Tights and scarves are in the back of the closet and people are confidently stepping out in sandals. Itís finally June, the month of midsummer and the optimal time for al fresco dining.
Itís barbecue season. And in honour of the most essential summer feasting, weíve got a little list of dos and doníts to make sure your BBQ is a smoke show in the best possible way.
1. Donít leave it too late to light the coals
Simple, yes. And yet so many of us are guilty of only lurching into action with a lighter when the first of our guests is knocking at the front door. The coals need to turn grey Ė this is when they are at their hottest Ė before you start loading up with sausages and kebabs.
From a simple lemon, oil, salt and pepper coating to much more elaborate concoctions, Marinades take meat from the sublime to the ridiculously delicious.
We love the freshness of lime and coriander with barbecue chicken Ė you can kind of make it up as you go along but this is a simple and easy template for guaranteed success.
For anyone who loves ribs look no further than this classic recipe from Hugh Fearnley-Whittingstall. The marinate features vinegar, soy sauce, sugar and garlic resulting in something delicious and messy in equal measure.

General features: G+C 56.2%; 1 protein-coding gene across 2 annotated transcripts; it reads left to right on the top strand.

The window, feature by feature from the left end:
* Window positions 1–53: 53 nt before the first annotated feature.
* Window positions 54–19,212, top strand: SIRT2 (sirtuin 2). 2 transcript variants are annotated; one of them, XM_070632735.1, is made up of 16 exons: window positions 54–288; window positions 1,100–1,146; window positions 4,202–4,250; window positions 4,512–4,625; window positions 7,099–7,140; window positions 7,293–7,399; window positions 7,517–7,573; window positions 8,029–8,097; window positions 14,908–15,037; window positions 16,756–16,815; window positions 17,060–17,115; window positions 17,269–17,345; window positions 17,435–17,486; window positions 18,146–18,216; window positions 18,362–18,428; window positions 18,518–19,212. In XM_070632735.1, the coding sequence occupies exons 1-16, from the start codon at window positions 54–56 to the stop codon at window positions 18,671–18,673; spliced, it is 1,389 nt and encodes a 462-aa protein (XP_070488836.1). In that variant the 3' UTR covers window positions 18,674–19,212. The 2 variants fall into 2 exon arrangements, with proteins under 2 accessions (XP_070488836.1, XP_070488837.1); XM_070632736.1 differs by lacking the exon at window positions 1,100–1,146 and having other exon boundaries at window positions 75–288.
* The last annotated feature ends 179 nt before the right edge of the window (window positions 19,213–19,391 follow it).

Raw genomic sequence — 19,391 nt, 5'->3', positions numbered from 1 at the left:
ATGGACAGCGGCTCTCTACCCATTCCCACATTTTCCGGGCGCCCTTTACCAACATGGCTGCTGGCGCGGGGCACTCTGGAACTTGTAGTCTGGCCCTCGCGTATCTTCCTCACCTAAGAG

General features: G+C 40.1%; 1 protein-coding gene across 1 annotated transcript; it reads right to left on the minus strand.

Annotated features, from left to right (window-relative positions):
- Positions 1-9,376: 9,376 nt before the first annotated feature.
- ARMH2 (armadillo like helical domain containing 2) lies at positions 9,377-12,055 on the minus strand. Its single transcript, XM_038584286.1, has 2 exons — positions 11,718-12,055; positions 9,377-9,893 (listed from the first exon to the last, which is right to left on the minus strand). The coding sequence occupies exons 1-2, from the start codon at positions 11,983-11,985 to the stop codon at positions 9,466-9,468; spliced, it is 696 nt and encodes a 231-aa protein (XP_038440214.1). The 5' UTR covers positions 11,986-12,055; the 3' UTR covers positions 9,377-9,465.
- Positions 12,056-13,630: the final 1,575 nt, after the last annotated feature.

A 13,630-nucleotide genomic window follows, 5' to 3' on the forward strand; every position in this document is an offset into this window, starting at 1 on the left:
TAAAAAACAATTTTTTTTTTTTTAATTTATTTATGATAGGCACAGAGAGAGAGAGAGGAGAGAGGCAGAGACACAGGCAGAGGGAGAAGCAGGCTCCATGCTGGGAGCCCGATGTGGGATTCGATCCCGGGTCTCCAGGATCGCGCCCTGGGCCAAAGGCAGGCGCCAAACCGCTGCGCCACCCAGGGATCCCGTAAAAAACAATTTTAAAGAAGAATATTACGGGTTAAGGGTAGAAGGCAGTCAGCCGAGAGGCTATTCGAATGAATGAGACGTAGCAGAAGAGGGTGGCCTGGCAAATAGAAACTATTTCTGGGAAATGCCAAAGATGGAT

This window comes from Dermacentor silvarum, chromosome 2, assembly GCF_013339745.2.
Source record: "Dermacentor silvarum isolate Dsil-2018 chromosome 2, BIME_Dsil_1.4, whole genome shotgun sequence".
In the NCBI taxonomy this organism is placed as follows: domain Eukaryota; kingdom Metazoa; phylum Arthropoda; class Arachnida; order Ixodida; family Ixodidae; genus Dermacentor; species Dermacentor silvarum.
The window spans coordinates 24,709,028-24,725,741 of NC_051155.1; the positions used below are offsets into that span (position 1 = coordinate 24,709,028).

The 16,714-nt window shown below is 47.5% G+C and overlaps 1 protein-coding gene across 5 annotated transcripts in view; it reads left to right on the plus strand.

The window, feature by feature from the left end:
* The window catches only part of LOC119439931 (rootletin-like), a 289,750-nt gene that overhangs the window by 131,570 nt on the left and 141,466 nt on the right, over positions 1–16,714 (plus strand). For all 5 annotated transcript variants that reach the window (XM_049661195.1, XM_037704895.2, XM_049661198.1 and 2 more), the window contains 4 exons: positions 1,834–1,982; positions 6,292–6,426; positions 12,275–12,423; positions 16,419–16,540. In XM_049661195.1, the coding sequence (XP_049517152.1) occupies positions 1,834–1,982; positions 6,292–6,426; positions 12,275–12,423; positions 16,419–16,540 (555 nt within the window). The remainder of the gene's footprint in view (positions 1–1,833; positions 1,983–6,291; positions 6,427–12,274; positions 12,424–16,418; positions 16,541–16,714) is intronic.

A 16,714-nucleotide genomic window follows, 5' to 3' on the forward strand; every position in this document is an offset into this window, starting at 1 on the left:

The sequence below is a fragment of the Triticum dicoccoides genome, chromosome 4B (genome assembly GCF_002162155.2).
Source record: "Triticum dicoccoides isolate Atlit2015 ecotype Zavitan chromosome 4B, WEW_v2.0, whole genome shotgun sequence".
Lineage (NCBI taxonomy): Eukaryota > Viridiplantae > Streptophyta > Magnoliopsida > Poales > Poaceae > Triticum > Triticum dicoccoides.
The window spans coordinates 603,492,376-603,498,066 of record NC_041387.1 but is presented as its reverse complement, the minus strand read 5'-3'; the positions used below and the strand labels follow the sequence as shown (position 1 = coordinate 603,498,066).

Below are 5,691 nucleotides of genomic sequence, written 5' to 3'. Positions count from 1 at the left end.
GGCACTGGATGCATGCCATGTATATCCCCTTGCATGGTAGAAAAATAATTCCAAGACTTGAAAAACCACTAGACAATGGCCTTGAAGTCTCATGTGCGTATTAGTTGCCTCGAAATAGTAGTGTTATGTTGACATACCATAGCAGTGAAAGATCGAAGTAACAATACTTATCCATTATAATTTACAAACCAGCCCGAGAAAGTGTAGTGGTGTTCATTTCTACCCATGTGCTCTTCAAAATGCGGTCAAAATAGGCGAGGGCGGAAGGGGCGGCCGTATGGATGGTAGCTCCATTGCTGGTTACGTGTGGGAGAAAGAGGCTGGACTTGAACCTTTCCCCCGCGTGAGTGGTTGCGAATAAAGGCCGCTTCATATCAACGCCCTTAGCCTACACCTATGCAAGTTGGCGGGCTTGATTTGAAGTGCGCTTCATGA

3. Donít mess up the meat
Making sure meat is prepared safely is your number one priority as a host. It might seem rudimentary to many but things like regular handwashing, keeping raw food refrigerated, not picking at meat hours after it has been cooked are massively important in terms of keeping guests happy and healthy!
Obviously donít use plates which have had raw meat on them for the cooked meat.
Make sure that the meat is cooked through. Often, barbecue meat will char on the outside but be raw within. Donít be fooled!
One a more aesthetic level, hereís a tip for perfect burgers, which, if homemade (as they should be!) can fall apart when on the grill. To stop this happening, put the raw burgers in the freezer for a few minutes before you cook. This will retain the shape and stop them from being too dry.